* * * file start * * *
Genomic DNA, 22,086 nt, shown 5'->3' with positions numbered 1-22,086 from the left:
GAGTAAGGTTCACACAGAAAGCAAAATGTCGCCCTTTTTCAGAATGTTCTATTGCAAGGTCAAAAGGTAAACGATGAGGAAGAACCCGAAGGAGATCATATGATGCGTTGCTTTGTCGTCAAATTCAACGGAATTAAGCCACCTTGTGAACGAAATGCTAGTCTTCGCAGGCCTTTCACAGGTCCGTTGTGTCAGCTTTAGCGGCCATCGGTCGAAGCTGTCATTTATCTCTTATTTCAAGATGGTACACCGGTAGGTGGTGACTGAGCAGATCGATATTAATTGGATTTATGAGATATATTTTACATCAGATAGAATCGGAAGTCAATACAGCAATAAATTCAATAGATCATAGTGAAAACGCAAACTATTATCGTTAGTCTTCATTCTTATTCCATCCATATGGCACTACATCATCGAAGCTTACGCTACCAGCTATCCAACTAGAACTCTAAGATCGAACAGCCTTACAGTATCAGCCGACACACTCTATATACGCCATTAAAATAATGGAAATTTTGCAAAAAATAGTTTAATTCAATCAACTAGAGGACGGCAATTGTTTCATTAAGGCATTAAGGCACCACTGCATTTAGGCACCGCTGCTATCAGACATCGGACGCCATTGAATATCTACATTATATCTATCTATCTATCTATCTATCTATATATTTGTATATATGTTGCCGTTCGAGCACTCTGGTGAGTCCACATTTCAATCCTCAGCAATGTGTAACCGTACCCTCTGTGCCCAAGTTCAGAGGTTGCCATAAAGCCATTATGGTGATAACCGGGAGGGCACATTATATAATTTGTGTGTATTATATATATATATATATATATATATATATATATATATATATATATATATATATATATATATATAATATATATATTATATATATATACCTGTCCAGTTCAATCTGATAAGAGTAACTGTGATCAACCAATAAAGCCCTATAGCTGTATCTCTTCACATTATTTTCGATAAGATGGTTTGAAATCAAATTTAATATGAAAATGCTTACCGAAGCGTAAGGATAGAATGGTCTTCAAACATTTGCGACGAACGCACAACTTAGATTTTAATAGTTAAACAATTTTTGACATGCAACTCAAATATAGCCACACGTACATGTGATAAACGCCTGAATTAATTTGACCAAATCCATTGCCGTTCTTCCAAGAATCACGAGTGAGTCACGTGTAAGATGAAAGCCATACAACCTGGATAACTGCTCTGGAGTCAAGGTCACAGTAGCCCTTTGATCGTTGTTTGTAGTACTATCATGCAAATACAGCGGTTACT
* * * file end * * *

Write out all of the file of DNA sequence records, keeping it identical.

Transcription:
Genomic DNA, 22,086 nt, shown 5'->3' with positions numbered 1-22,086 from the left:
GAGTAAGGTTCACACAGAAAGCAAAATGTCGCCCTTTTTCAGAATGTTCTATTGCAAGGTCAAAAGGTAAACGATGAGGAAGAACCCGAAGGAGATCATATGATGCGTTGCTTTGTCGTCAAATTCAACGGAATTAAGCCACCTTGTGAACGAAATGCTAGTCTTCGCAGGCCTTTCACAGGTCCGTTGTGTCAGCTTTAGCGGCCATCGGTCGAAGCTGTCATTTATCTCTTATTTCAAGATGGTACACCGGTAGGTGGTGACTGAGCAGATCGATATTAATTGGATTTATGAGATATATTTTACATCAGATAGAATCGGAAGTCAATACAGCAATAAATTCAATAGATCATAGTGAAAACGCAAACTATTATCGTTAGTCTTCATTCTTATTCCATCCATATGGCACTACATCATCGAAGCTTACGCTACCAGCTATCCAACTAGAACTCTAAGATCGAACAGCCTTACAGTATCAGCCGACACACTCTATATACGCCATTAAAATAATGGAAATTTTGCAAAAAATAGTTTAATTCAATCAACTAGAGGACGGCAATTGTTTCATTAAGGCATTAAGGCACCACTGCATTTAGGCACCGCTGCTATCAGACATCGGACGCCATTGAATATCTACATTATATCTATCTATCTATCTATCTATCTATATATTTGTATATATGTTGCCGTTCGAGCACTCTGGTGAGTCCACATTTCAATCCTCAGCAATGTGTAACCGTACCCTCTGTGCCCAAGTTCAGAGGTTGCCATAAAGCCATTATGGTGATAACCGGGAGGGCACATTATATAATTTGTGTGTATTATATATATATATATATATATATATATATATATATATATATATATATATATATATATATATATAATATATATATTATATATATATACCTGTCCAGTTCAATCTGATAAGAGTAACTGTGATCAACCAATAAAGCCCTATAGCTGTATCTCTTCACATTATTTTCGATAAGATGGTTTGAAATCAAATTTAATATGAAAATGCTTACCGAAGCGTAAGGATAGAATGGTCTTCAAACATTTGCGACGAACGCACAACTTAGATTTTAATAGTTAAACAATTTTTGACATGCAACTCAAATATAGCCACACGTACATGTGATAAACGCCTGAATTAATTTGACCAAATCCATTGCCGTTCTTCCAAGAATCACGAGTGAGTCACGTGTAAGATGAAAGCCATACAACCTGGATAACTGCTCTGGAGTCAAGGTCACAGTAGCCCTTTGATCGTTGTTTGTAGTACTATCATGCAAATACAGCGGTTACT